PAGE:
Chemical irrigation is used throughout the treatment. A luer-lock 27-30G side-vented needle prevents irrigants being pushed through the apex, and the needle being separated from the syringe. Files can be used to aid chemical preparation as well as mechanically prepare the canal.
Features of an ideal irrigant for root canal treatments include:
- Dissolves pupal tissue
- Removes the smear layer*
- Easy to use
- Low surface tension
- Non-cytotoxic, compatible with dentine and tissue friendly
- Non-corrosive to instruments
- Cheap and has a long shelf life
Chemical Irrigants for Root Canal Treatments
The irrigant of choice for general practitioners in primary care is often sodium hypochlorite. This has the advantages of being antimicrobial and dissolving residual organic matter. Free chlorine ions break down bacterial proteins into amino acids. The high pH helps denature proteins and the hypochlorite anion damages bacterial DNA and the lipid membrane.
However, it cannot satisfy all the properties of an ideal irrigant and is toxic, non-substantive, can discolour the tooth, corrodes instruments, has an unpleasant odour and is ineffective in removing the smear layer. The recommended concentration is 0.5-3%, with a lower concentration still being bactericidal, and a higher concentration being more effective against E. faecalis, a bacteria usually present in persistent endodontic infections. Although a higher concentration would increase the irritants capacity to dissolve tissue, it is more likely to be a problem if extruded through the apex, and there would be a higher risk of it acting like an irritant. The highest concentration available is 5.25%.
Another irrigant is chlorhexidine, usually available between 0.12-2%. This is not the irrigant of choice as it has a very low level of tissue toxicity, although allergic reaction is rare- it is possible. The reversible reaction of uptake and release of chlorhexidine results in antibacterial activity, with a substantivity lasting up to 12 hours. Chlorhexidine is also more effective against the gram-negative E. faecalis, but it can’t dissolve organic matter or necrotic pulps, and it has no action on the smear layer. It also forms a carcinogenic precipitate when used with sodium hypochlorite and can block canals, so irrigation is no longer possible.
Ethylene-Diamine-Tetra-Acetic acid or EDTA is another type of irrigant used at about 17%. It has the advantage of being a chelating agent at about pH 7. It removes the smear layer and provides canal lubrication. It is often useful at negotiating sclerotic canals, however, use for too long can weaken the tooth. The other disadvantage is that it has no antibacterial effect but works very effectively with sodium hypochlorite (which is antibacterial) to effectively remove the entire smear layer and bacteria. The EDTA interacts with and reduces the antimicrobial effect of sodium hypochlorite, therefore copious amounts should be used. Note that the final wash-out should be with sodium hypochlorite.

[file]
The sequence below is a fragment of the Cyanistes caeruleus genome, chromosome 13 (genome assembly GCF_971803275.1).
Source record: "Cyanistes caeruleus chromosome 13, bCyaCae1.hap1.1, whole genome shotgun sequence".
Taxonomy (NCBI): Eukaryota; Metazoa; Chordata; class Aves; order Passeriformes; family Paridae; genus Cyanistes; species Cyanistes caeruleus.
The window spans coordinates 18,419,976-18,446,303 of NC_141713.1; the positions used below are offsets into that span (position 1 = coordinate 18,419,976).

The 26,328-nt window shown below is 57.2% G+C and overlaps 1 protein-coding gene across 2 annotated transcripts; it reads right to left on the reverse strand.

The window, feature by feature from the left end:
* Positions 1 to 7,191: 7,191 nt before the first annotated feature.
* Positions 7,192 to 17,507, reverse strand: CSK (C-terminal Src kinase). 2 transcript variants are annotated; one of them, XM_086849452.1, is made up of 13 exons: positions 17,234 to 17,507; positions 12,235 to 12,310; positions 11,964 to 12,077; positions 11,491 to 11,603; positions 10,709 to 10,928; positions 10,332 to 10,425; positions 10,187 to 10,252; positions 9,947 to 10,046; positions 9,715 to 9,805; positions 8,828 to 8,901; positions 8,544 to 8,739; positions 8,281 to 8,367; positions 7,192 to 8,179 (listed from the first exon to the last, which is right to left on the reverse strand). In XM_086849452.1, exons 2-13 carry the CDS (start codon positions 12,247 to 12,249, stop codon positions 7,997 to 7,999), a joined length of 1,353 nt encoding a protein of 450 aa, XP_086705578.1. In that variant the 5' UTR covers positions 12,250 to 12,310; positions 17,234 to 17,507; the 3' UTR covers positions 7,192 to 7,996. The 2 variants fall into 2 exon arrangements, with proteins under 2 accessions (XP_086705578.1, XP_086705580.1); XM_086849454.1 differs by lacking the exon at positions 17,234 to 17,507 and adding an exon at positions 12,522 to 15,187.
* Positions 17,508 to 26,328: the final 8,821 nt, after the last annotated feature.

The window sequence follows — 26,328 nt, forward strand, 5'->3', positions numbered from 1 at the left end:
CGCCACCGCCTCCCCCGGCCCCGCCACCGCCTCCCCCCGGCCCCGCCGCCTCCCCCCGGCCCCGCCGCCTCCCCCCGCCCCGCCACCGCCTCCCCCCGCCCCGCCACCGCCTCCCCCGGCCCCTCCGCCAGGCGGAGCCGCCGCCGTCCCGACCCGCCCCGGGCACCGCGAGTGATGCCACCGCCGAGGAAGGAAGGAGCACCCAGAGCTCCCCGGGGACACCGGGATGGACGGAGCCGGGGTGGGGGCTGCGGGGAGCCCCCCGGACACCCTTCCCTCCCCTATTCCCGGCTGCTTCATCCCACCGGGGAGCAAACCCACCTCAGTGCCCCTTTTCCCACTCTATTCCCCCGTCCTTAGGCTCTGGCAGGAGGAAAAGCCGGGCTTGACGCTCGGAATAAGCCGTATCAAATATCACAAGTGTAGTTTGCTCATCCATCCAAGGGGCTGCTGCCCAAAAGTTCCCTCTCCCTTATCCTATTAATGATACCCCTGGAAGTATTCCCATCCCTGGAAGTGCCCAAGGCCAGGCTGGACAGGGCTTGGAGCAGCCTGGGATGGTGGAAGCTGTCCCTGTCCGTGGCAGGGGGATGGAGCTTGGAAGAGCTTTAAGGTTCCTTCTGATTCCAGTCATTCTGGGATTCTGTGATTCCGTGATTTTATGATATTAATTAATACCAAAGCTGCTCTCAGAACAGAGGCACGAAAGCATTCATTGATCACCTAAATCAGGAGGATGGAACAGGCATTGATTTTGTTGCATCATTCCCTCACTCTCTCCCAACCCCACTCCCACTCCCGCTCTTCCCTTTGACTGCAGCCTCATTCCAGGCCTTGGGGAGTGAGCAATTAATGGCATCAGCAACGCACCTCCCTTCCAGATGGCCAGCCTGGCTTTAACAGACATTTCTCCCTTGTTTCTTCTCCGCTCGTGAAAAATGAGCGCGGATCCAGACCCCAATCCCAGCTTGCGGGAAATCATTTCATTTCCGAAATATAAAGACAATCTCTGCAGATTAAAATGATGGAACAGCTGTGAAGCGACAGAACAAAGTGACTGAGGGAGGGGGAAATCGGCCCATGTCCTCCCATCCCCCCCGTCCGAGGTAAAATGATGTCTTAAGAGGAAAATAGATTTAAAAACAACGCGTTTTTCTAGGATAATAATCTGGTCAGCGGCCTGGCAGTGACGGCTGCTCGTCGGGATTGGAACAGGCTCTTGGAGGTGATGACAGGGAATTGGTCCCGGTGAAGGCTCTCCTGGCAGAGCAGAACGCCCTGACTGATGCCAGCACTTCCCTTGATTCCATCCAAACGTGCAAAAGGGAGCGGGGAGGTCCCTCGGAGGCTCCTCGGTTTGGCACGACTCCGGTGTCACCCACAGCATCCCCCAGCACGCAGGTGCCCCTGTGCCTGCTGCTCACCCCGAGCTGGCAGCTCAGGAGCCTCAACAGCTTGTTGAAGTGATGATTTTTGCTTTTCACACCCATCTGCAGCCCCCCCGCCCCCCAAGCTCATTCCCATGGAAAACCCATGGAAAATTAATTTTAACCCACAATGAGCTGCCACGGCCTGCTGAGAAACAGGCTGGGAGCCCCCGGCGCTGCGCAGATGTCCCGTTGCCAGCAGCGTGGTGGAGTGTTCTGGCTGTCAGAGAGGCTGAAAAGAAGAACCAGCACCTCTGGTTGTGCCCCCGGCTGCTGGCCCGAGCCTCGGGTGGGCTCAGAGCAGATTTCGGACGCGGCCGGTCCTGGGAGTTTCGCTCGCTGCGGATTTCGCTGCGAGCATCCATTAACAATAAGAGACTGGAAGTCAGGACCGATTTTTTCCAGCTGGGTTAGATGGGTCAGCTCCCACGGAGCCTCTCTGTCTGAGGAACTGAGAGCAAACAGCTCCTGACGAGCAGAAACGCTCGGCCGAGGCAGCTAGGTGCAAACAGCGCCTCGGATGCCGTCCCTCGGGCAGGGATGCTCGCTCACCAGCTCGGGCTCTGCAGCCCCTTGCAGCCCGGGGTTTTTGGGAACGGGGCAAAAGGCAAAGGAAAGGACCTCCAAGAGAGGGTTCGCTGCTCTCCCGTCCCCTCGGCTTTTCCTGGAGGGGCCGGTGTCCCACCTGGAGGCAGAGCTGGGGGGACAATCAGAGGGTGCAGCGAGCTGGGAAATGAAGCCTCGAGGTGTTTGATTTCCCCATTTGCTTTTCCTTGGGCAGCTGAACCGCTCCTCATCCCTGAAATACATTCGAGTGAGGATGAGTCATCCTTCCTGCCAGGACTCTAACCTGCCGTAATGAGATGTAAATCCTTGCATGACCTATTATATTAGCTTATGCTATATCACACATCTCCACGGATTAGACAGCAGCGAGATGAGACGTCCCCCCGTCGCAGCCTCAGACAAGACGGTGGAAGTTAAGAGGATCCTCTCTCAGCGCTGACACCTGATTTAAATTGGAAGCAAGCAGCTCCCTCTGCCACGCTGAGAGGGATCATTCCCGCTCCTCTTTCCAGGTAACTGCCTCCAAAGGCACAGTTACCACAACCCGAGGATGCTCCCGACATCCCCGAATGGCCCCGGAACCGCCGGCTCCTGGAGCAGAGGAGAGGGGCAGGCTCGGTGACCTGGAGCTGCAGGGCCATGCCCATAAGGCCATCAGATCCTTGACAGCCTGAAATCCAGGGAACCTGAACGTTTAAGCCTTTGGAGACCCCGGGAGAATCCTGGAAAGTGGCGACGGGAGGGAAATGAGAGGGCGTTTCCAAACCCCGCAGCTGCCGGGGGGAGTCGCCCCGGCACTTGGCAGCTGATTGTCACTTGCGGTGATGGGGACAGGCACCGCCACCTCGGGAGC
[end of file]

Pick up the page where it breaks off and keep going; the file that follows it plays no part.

Iodine or potassium iodide is used as an irrigant at 2.5%, and it can penetrate deep into the dentine, and clear E.faecalis and C.albicans (another canal bacteria) as well as having antiviral effects. Allergies to iodine are not unheard of, and therefore use is often not first-line.
Citric acid of 10-50% can remove the smear layer, but interacts with sodium hypochlorite, reducing the chloride ions available.
*The smear layer is a layer of organic and inorganic material that contains bacteria and their by-products. Leaving the smear layer slows bacterial invasion and keeps difficult to clean dentinal tubules blocked, whereas removing the smear layer accesses bacterial removal, allowing irrigants to reach lateral canals.
A summary of irrigants for root canal treatments
|Antimicrobial and bactericidal even at low concentrations
Ineffective in removing the smear layer
|Antibacterial substantivity lasting up to 12 hours
|Doesn’t dissolve smear or organic matter,
|Chelating, removes smear, lubrication
|No antibacterial effect
|Penetrate deep, antiviral and antibacterial
|Interacts with sodium hypochlorite
Useful Links & Recommended Reading
- Pre-op assessment for root canal treatments
- Cohen S, Burns RC, Walton R, Torabenijad M. Pathways of the Pulp (1). Learning. 1998;30(10).
- Abbaszadegan A, Khayat A, Motamedifar M. Comparison of antimicrobial efficacy of IKI and NaOCl irrigants in infected root canals: An in vivo study. Iranian endodontic journal. 2010;5(3):101.
- Walton, R.E. and Torabinejad, M., 1996. Principles and practice of endodontics. 2-nd ed. Phiadelphia: WB Saunders Co, pp.214-215.
- Endodontics: Principles and Practice
- Single Best Answer Questions for Dentistry
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